Hillary Clinton pledges to stay in the game. OK, but then the Democrat's superdelegates should invoke the eminently logical tradition of not playing the bottom of the last inning when the winner has been decided.
We had urged superdelegates to wait until the Democratic National Convention to commit. But it makes little sense to wait that long now.
It is nigh on impossible that Clinton can catch Barack Obama in the delegate count. By staying the course, Clinton can ensure that the ultimate Democratic nominee is bloodied and the party divided, whether Obama gets the nomination or she somehow accomplishes the impossible.
The latter would require superdelegates to ignore much of the voting. It also would require the party seating and apportioning delegates from two states - Michigan and Florida - that broke party rules in setting their primary dates and whose contests were pretty much uncontested as a result. Obama wasn't even on the ballot in Michigan.
The number of uncommitted superdelegates (about 270) exceeds the number of delegates at stake in the remaining six contests (217) through June 3. Because the delegates at stake in the primary will be divided proportionately, there is no way either Obama, who is roughly 184 delegates shy of securing the nomination, or Clinton can win enough to put either over the top.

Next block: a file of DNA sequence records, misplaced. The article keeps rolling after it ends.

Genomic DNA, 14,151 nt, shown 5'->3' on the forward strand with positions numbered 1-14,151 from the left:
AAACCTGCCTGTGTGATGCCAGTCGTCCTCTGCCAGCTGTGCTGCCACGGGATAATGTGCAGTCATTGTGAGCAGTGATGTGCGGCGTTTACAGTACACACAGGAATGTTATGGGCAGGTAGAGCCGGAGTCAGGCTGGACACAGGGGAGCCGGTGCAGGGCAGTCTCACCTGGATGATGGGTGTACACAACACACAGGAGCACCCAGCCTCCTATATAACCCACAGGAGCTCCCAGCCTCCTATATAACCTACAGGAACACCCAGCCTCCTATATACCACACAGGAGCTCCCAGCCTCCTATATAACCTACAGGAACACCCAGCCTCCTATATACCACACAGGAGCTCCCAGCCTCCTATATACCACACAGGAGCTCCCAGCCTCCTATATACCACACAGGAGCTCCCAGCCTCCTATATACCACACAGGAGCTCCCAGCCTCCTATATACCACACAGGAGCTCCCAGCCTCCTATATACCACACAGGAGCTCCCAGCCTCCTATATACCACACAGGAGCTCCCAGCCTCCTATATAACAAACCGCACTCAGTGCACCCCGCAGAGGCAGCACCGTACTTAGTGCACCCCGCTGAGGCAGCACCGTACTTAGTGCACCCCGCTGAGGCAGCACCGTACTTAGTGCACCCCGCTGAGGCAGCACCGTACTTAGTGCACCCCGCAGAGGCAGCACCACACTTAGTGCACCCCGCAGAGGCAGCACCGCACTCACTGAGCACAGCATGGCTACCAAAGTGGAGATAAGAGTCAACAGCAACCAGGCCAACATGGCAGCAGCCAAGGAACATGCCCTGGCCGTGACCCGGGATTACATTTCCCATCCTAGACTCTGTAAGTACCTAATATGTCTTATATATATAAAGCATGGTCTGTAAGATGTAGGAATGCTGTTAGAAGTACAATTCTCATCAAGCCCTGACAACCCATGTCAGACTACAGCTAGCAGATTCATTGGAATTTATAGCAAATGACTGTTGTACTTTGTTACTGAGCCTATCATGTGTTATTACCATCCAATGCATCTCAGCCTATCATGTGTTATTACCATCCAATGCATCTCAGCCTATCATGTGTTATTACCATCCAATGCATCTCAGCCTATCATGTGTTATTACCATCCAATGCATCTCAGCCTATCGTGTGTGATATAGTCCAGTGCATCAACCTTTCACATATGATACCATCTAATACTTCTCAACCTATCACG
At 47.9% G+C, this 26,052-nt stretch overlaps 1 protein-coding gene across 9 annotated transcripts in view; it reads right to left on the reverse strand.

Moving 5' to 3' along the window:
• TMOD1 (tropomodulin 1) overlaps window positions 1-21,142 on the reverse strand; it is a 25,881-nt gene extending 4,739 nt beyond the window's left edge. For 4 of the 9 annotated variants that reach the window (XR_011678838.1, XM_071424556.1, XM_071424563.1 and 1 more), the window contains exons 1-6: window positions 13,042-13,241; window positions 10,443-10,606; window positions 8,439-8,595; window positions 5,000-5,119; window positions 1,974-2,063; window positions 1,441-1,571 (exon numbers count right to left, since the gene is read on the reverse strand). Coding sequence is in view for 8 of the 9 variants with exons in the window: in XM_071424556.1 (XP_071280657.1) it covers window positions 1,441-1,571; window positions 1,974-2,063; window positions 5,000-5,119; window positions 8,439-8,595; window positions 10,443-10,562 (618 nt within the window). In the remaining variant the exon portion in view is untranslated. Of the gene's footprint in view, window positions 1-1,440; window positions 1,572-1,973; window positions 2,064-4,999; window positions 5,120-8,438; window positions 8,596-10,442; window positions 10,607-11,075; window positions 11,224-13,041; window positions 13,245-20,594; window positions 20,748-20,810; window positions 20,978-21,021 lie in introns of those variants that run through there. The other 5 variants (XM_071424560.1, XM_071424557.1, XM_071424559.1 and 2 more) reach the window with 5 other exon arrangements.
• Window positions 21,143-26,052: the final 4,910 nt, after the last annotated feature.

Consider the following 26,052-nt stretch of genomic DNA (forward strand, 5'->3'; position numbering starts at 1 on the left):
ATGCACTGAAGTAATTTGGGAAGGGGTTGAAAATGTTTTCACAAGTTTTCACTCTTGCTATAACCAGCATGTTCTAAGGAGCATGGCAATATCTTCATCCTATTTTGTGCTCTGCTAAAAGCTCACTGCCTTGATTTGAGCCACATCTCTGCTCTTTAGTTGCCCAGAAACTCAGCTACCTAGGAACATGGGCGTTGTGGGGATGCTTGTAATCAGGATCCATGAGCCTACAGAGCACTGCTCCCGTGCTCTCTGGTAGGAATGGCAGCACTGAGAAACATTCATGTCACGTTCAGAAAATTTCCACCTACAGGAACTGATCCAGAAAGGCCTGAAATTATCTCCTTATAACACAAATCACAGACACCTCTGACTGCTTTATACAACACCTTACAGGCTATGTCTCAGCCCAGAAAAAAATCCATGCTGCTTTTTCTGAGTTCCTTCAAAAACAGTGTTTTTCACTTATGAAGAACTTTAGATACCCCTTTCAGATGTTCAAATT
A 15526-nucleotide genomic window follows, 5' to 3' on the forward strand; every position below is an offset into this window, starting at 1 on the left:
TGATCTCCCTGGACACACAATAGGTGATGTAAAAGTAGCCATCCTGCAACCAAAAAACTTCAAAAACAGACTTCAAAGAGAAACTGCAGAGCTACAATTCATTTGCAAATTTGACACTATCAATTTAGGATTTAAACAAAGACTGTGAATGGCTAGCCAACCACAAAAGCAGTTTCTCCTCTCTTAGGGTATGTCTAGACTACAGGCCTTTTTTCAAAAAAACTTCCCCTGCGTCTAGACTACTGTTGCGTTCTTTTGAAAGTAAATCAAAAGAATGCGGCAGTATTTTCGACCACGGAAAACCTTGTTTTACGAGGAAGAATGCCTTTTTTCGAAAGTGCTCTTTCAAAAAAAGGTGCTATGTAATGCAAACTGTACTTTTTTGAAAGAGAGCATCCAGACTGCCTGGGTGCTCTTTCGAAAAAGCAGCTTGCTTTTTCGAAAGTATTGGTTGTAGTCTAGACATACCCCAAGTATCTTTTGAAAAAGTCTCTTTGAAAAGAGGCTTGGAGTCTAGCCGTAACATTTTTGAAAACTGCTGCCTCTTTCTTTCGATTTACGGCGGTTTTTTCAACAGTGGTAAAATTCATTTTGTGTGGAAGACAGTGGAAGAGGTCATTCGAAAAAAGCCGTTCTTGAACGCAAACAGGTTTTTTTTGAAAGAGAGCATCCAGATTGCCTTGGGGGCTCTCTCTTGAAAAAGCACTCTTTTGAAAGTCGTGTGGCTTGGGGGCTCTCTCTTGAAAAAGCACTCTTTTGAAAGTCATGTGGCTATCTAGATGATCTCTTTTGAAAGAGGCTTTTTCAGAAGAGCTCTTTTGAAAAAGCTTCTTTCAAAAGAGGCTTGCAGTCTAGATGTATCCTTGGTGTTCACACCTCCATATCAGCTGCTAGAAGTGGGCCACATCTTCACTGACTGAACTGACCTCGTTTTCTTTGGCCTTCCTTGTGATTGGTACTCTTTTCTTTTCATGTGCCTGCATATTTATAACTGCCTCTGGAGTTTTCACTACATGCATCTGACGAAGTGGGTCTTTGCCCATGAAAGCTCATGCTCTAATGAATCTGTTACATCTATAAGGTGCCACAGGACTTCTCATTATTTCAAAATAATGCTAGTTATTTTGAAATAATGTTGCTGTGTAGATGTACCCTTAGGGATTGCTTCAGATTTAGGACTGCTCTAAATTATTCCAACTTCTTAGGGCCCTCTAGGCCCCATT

That puts the superdelegates, mostly party and elected officials who can support whoever they want, in charge. They should do what they were created to do - act in the interest of the party to choose a nominee in the event of deadlock or what is tantamount to it. We're at that point.
Obama, who has earned the title of presumptive nominee, should be their choice. Heaven forbid that we should instruct a candidate to drop out if he or she believes there is a reasonable chance - even a candidate whose own checkbook is keeping her campaign afloat, and even if doing so could demonstrate selfless statesmanship. But given the numbers, we have no problem expecting a process to function as it was intended.
Yes, voters in five states and Puerto Rico have yet to vote in their primaries. No one is saying that they shouldn't. No one is saying that their delegates then shouldn't be seated and apportioned. But it's that last part - the apportioning - that should compel the superdelegates to commit.
Under virtually no scenario will Obama's delegate lead disappear going into the August convention.
Superdelegates: Call the game, and let's get on with the series.
Reprinted from The Milwaukee Journal Sentinel – CNS.